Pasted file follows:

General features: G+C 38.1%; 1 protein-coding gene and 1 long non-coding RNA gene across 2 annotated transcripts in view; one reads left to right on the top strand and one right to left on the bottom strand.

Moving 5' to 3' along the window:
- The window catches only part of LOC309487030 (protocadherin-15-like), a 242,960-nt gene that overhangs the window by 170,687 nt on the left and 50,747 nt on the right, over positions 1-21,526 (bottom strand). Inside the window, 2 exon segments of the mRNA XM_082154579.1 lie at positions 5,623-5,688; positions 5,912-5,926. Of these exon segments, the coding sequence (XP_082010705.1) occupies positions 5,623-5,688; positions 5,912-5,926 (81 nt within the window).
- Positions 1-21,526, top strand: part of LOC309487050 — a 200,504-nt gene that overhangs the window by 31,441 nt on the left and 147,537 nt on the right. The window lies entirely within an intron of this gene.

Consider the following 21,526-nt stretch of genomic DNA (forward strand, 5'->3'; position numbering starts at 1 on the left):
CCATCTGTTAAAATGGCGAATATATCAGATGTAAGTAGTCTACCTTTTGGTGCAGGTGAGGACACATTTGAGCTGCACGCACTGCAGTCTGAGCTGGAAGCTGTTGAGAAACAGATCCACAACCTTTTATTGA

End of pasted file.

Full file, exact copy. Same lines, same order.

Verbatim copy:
General features: G+C 38.1%; 1 protein-coding gene and 1 long non-coding RNA gene across 2 annotated transcripts in view; one reads left to right on the top strand and one right to left on the bottom strand.

Moving 5' to 3' along the window:
- The window catches only part of LOC309487030 (protocadherin-15-like), a 242,960-nt gene that overhangs the window by 170,687 nt on the left and 50,747 nt on the right, over positions 1-21,526 (bottom strand). Inside the window, 2 exon segments of the mRNA XM_082154579.1 lie at positions 5,623-5,688; positions 5,912-5,926. Of these exon segments, the coding sequence (XP_082010705.1) occupies positions 5,623-5,688; positions 5,912-5,926 (81 nt within the window).
- Positions 1-21,526, top strand: part of LOC309487050 — a 200,504-nt gene that overhangs the window by 31,441 nt on the left and 147,537 nt on the right. The window lies entirely within an intron of this gene.

Consider the following 21,526-nt stretch of genomic DNA (forward strand, 5'->3'; position numbering starts at 1 on the left):
CCATCTGTTAAAATGGCGAATATATCAGATGTAAGTAGTCTACCTTTTGGTGCAGGTGAGGACACATTTGAGCTGCACGCACTGCAGTCTGAGCTGGAAGCTGTTGAGAAACAGATCCACAACCTTTTATTGA